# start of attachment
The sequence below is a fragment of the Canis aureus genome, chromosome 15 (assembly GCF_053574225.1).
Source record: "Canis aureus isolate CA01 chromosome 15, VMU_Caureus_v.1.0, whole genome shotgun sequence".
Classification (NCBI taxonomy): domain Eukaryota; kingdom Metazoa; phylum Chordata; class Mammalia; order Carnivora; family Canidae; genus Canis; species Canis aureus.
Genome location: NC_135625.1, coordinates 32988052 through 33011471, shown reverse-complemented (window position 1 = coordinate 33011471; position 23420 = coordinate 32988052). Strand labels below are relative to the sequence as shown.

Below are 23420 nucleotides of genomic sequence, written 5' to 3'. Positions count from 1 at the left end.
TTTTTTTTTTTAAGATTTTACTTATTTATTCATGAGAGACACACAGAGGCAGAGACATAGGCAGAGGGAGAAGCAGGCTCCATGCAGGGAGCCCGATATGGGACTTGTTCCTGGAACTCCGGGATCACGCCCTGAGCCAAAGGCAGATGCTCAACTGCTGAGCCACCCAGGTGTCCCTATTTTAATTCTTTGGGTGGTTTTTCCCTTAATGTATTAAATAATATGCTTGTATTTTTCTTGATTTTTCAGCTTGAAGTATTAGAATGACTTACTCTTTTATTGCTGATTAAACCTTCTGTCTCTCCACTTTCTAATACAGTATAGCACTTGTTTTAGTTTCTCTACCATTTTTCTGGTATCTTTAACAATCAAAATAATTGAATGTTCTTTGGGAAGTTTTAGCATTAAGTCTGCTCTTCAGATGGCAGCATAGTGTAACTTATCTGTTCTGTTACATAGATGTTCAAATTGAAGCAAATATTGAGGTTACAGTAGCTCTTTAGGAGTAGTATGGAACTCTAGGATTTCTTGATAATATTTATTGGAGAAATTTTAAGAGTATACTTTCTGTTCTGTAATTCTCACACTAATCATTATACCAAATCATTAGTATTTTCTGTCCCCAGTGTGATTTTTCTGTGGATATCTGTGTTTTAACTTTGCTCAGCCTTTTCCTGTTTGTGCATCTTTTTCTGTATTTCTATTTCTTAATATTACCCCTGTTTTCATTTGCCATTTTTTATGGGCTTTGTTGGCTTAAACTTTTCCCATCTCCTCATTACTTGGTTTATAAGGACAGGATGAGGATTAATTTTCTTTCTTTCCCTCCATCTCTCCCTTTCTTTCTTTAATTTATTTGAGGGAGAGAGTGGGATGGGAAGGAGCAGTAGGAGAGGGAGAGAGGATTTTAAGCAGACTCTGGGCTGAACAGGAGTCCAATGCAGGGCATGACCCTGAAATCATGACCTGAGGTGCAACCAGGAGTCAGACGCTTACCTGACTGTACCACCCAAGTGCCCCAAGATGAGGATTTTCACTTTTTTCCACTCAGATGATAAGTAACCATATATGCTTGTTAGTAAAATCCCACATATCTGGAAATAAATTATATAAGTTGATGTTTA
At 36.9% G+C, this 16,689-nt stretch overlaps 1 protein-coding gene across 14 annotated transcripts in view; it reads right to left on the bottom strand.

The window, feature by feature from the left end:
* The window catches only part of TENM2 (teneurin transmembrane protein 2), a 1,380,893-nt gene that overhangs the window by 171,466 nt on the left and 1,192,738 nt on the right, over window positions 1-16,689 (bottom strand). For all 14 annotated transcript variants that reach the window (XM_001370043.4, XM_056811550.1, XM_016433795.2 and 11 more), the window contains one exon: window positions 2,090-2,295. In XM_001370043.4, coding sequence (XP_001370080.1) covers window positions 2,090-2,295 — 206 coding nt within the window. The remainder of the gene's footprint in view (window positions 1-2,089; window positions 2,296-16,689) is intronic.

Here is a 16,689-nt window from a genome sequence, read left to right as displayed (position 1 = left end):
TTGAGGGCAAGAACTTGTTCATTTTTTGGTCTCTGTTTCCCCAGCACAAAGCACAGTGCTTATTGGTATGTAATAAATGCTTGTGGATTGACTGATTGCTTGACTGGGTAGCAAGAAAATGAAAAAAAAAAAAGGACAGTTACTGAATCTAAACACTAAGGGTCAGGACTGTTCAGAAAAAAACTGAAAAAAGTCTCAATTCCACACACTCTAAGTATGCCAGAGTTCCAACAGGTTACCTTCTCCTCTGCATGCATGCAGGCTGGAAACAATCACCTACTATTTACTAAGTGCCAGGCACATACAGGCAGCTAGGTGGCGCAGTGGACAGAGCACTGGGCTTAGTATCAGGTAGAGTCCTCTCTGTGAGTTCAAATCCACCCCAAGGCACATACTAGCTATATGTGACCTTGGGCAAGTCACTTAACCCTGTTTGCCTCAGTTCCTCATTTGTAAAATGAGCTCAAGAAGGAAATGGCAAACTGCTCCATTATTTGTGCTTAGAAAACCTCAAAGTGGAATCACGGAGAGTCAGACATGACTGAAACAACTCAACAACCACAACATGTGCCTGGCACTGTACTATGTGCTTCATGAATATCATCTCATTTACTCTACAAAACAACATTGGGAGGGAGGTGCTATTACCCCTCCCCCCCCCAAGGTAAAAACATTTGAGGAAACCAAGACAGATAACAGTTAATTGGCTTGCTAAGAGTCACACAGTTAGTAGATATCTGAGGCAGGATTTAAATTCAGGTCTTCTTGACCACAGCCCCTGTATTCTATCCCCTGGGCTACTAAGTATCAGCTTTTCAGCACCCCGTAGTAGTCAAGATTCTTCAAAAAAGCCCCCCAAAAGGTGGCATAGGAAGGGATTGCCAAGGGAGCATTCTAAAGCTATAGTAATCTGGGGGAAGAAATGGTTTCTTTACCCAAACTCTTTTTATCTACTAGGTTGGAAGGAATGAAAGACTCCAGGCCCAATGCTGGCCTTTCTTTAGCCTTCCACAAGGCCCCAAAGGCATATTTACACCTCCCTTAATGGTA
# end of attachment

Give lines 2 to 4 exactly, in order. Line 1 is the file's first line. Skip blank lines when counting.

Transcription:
Source record: "Canis aureus isolate CA01 chromosome 15, VMU_Caureus_v.1.0, whole genome shotgun sequence".
Classification (NCBI taxonomy): domain Eukaryota; kingdom Metazoa; phylum Chordata; class Mammalia; order Carnivora; family Canidae; genus Canis; species Canis aureus.
Genome location: NC_135625.1, coordinates 32988052 through 33011471, shown reverse-complemented (window position 1 = coordinate 33011471; position 23420 = coordinate 32988052). Strand labels below are relative to the sequence as shown.